Repayment flexibility, contract choice, and investment decisions among Indian microfinance borrowers

  • Despite the pervasiveness of microfinance in developing countries, there are thought to be too few success stories of it enabling entrepreneurs to grow their business.
  • One explanation for this is the rigid and frequent repayment schedules that borrowers tend to be bound to, which leads them to engage in “low-risk, low-return” business activities.
  • Using a randomised control trial in Uttar Pradesh, India, this project sought to investigate whether giving borrowers more flexible repayment schedules improved both their business outcomes and repayment rates.
  • Results show flexible repayment schedules lead to higher repayment rates and higher business sales.
  • A comprehensive cost-benefit analysis for microfinance lenders offering these products is now underway, but for now, flexible loan products are being designed on the basis of this evidence.

Since the beginning of the microfinance experience, rigid and frequent repayments have proved to be an effective tool in helping microfinance clients commit to repaying their loans in the future. Nevertheless, a strict repayment schedule may represent one of the main growth constraints to entrepreneurship, requiring borrowers to stick to the well-known “low-risk/low-return” paradigm, as more profitable and riskier projects take longer to become productive.

Generically speaking, repayment flexibility allows borrowers to make larger investments and to insure themselves against negative cash-flow shocks. In developing countries in particular, flexible repayment schedules can be especially useful for microentrepreneurs, who are likely to experience irregular income streams but are constrained by a limited set of financial instruments to cope with volatile cash flows.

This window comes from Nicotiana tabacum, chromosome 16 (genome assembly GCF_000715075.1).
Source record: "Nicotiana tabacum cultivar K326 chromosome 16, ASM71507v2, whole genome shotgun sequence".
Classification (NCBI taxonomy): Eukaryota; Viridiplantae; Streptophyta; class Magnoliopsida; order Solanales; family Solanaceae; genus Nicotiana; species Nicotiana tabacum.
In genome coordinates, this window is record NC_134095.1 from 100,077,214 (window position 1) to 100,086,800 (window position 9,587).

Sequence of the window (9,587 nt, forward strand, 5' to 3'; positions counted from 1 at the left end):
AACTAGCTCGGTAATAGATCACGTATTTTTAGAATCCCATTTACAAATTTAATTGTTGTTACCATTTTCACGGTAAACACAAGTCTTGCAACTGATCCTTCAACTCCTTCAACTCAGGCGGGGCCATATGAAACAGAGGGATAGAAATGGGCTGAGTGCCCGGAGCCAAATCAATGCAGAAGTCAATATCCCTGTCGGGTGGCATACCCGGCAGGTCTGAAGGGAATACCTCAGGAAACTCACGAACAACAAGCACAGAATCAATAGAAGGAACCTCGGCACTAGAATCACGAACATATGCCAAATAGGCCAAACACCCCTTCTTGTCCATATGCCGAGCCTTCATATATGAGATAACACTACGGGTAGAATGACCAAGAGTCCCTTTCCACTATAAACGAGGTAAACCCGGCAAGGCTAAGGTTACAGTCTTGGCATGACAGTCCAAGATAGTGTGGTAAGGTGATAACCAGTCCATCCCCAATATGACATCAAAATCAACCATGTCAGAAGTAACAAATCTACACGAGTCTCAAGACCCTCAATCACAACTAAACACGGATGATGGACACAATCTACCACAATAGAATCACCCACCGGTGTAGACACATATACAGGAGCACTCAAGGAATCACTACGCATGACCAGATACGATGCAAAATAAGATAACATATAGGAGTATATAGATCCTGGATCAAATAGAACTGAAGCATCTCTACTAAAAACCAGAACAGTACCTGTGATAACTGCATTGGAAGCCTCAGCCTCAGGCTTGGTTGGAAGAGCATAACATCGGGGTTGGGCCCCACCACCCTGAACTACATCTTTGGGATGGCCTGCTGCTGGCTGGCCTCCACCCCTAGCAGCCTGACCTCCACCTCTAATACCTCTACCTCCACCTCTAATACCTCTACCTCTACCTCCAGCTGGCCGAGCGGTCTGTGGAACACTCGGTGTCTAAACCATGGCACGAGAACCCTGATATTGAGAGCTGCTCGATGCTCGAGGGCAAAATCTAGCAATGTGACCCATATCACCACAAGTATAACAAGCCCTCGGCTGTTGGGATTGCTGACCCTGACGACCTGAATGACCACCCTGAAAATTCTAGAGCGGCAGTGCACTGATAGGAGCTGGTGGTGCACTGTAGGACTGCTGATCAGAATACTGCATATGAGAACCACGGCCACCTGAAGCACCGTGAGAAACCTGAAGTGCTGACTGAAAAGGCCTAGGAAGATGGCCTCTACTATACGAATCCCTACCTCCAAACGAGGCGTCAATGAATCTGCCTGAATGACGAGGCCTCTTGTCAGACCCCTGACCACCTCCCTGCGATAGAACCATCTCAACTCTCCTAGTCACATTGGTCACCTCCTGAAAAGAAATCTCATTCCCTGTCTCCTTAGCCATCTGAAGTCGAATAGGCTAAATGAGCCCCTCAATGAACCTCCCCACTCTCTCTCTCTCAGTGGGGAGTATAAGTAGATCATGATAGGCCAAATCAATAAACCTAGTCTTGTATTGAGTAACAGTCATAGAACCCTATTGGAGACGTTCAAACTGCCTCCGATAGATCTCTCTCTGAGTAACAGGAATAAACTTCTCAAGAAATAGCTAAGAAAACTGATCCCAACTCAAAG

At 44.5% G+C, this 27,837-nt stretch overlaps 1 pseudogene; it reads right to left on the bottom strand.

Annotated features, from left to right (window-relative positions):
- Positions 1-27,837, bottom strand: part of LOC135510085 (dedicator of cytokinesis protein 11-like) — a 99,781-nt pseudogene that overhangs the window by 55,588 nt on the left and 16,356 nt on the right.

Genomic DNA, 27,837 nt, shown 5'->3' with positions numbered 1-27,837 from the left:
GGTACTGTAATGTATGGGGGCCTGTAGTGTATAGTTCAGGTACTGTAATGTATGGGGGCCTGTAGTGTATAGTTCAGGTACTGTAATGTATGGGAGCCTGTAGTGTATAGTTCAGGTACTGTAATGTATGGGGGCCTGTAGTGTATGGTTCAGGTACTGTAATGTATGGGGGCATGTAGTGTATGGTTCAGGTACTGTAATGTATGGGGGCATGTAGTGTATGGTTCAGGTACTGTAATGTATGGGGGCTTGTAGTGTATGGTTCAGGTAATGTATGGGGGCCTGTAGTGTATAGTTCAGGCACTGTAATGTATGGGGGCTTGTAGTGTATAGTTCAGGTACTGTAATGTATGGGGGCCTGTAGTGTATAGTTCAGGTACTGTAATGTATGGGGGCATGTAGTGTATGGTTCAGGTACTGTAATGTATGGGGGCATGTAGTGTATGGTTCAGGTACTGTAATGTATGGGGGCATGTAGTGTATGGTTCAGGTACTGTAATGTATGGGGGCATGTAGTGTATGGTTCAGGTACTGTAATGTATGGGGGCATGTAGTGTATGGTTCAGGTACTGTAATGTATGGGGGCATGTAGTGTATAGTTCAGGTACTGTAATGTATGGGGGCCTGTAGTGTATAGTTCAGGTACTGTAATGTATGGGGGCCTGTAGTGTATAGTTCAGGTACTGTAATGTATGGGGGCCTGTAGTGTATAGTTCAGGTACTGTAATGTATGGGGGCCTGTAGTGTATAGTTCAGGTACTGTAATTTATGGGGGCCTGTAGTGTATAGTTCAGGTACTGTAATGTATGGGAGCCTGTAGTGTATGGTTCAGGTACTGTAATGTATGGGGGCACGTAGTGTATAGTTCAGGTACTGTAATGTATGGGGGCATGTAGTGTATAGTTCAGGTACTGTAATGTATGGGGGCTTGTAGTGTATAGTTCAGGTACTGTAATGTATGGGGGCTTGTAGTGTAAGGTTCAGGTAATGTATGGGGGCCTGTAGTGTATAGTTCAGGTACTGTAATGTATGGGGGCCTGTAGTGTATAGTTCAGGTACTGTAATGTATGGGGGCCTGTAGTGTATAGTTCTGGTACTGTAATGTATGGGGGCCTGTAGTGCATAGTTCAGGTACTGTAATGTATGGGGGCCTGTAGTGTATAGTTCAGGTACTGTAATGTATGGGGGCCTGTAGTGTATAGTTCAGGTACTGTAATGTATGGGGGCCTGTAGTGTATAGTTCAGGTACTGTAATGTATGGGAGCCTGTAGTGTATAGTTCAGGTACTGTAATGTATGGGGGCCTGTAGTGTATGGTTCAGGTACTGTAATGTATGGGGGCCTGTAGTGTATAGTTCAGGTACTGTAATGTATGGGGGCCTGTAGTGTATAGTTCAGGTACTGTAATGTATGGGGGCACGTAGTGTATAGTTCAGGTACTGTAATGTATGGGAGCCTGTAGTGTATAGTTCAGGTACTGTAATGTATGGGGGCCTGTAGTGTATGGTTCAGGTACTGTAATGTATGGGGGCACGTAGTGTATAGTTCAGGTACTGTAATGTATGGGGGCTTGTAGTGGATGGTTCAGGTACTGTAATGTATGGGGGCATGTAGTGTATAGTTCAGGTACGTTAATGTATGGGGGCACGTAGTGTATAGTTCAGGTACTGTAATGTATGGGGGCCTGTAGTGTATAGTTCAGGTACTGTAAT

To test these predictions, researchers in collaboration with the microfinance lender Sonata designed a flexible contract that allowed borrowers to waive repayments during the loan cycle and to exercise this option whenever they needed it the most.

This flexible contract was given as an option alongside the standard rigid product to a number of individual borrowers who had approached Sonata for a loan in Uttar Pradesh, India. The repayment rates and business performance of flexible borrowers was then compared to those who were only offered the rigid product.

The results showed that firstly, flexible contracts are desirable for microfinance borrowers, even when they are more expensive than the standard rigid contract, with a third of those offered a flexible loan signing up. Secondly, after a year, weekly sales of those with flexible loans were 20% higher than those with rigid loans. Also, those with flexible loans had an increased variability in their week by week sales, suggesting that they are more likely to invest in high-risk and high-return business activities. Finally, borrowers under the flexible scheme were 5% less likely to be late on their monthly repayments, showing that flexible lending could also be beneficial for microfinance institutions.

This study has helped Sonata further develop the flexible loan products they offer, and researchers are now conducting a wider cost-benefit analysis for Sonata and other microfinance institutions (MFIs) based on these results. More generally, this study has helped to show how innovations in microfinance can not only benefit lenders, but also the broader economy by stimulating small business growth.